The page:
Are the clouds of recession lifting over the Indian economy as they seem to be over the rest of the world? That is the big question everyone is asking today, whether they be economic analysts or policymakers in the central government and the financial institutions.
The outlook is definitely promising as even the Asian Development Bank has revised its growth projection for India up to six percent from an earlier one of five percent for 2009 based on the fact that public spending has gone up, industrial production is rising and there are signs of better business confidence.
Others are pinning their hopes on positive indicators like the latest advance corporate tax collections which have risen by 14.7 percent in the second quarter of 2009-10. Simultaneously, the stock markets are surging while foreign institutional investors (FIIs) are making their presence felt once again in Indian markets.
In other words, it looks as if the good times are back. The only problem is that the drought has spoiled the party.
Farmers in most parts of the country, especially in rain-fed areas, are in distress with cattle dying due to lack of fodder and failure of crops. Though late rains have taken place in many areas, reducing the overall monsoon deficit, they have not been in time to help the standing kharif
The rains will no doubt help in early sowing for the coming rabi
(winter) crop but have not been of much help to farmers faced with failing summer crops which include paddy, pulses and oilseeds.
The other major challenge still facing the economy is price rise, especially of food products. The wholesale price index has just begun to rise marginally, giving the impression that price rise is not taking place, but the consumer price index has gone up by about 12 percent and is a more realistic indicator of what the common man is going through at the retail level.
Prices of food items have literally gone through the roof with even the poor man's diet of "dal-chaawa
l" (lentils and rice) being badly hit. Prices of tur dal
, for instance, have touched Rs.90 per kilogram.
This is basically a supply side problem and the government is trying to ensure that sufficient imports of pulses and edible oils are carried out to stabilize prices over the next two months of the festival season when there is a seasonal rise in demand. Inventories of both wheat and rice are sufficient, according to official estimates, to meet the demand for the next 12 months, but prices of other items like sugar, fruits and vegetables have been going up relentlessly in recent weeks.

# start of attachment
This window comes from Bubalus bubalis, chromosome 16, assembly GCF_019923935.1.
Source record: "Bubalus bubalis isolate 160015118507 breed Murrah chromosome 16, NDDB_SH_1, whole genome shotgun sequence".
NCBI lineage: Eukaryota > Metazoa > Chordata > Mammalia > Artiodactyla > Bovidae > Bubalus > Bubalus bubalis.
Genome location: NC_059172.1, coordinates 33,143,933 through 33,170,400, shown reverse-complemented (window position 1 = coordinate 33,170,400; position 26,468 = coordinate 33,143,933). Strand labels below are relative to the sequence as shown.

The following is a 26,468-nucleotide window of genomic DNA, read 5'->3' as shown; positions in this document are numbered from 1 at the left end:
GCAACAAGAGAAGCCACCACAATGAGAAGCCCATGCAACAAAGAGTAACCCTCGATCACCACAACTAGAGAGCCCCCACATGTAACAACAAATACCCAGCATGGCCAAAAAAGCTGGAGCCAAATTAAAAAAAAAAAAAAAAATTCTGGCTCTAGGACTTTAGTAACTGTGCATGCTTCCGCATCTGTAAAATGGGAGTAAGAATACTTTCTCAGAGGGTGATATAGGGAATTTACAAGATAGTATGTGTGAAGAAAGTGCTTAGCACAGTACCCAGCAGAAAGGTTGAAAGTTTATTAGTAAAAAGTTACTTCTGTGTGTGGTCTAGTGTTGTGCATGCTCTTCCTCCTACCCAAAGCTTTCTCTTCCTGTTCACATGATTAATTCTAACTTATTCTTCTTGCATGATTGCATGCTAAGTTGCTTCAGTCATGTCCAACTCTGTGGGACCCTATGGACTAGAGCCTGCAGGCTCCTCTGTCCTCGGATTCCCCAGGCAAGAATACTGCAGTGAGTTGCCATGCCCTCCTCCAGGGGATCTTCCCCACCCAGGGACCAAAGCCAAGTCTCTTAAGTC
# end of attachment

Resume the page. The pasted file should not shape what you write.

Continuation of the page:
Despite the gloomy scenario on the food front, there is cheer in other sectors of the economy. For instance, the total inflow of funds by FIIs crossed the $10-billion mark this week. This comes after a year of net outflow of $12 billion in 2008 and a record inflow of $17.7 billion in 2007.
The renewed inflows have led to a recovery in the stock market and the Sensex of the Bombay Stock Exchange has reached 16,888, its highest level in 16 months. Similarly, advance tax collections have gone up by 13.1 percent in the second quarter (July-September) from a fall of nearly six percent in the previous quarter. The higher tax inflows reflect the resurgence of Indian industry which grew by 8.2 percent in June and 6.8 percent in July.
What comes as even better news for the UPA government, which initially came to power on the promise of more jobs for the "aam aadmi"
(common man), is the news that firms have restarted hiring. The job freeze seems to be over. Media reports indicate that technology companies like TCS, Infosys and Wipro which used to recruit many engineers in the past but had frozen hiring during the last year, have now begun to offer jobs once again, though in small numbers.
The development has come on the heels of growing global demand which has come as a relief to beleaguered export industries like the gems and jewellery sectors. Reports are coming in about artisans being rehired as demand in diamond cutting centers like Surat picks up. These areas had seen thousands going back to their villages after losing jobs owing to the crash in exports.
Finance Minister Pranab Mukherjee has already gone on record to project over six percent growth in the current fiscal, while warning that the second and third quarters may reflect the impact of the drought. The ADB, while raising its growth prediction to six percent, cited increase in public spending, quicker than expected return of capital inflows, stronger industrial production and improved business confidence as the major reasons.
What is even more encouraging is that the bank has forecast seven percent growth for 2010, up from the earlier prediction of 6.5 percent.
Of course, India remains behind China which is expected to have 8.2 percent growth this year and 8.9 percent next year. Even so, Prime Minister Manmohan Singh attended this week's G20 summit with the confidence that India is one of the fastest growing economies in the world right now.
In any case, it is clear that India, like the rest of the world, is slowly emerging out of the recession. US Federal Reserve chief Ben Bernanke has already made the definitive statement that the recession is over. For India, however, the problems of the agricultural sector remain a hurdle that will have to be overcome if it is to get back to a high growth path. On the plus side, it looks likely that the forthcoming winter crop will yield higher wheat output than last year and this will give a further boost to domestic food grain stocks.
The recessionary blues may thus take a while to blow over, but clearly all the signals point to a partial recovery by the next fiscal.
(Sushma Ramachandran is an economic and corporate analyst. She can be reached at firstname.lastname@example.org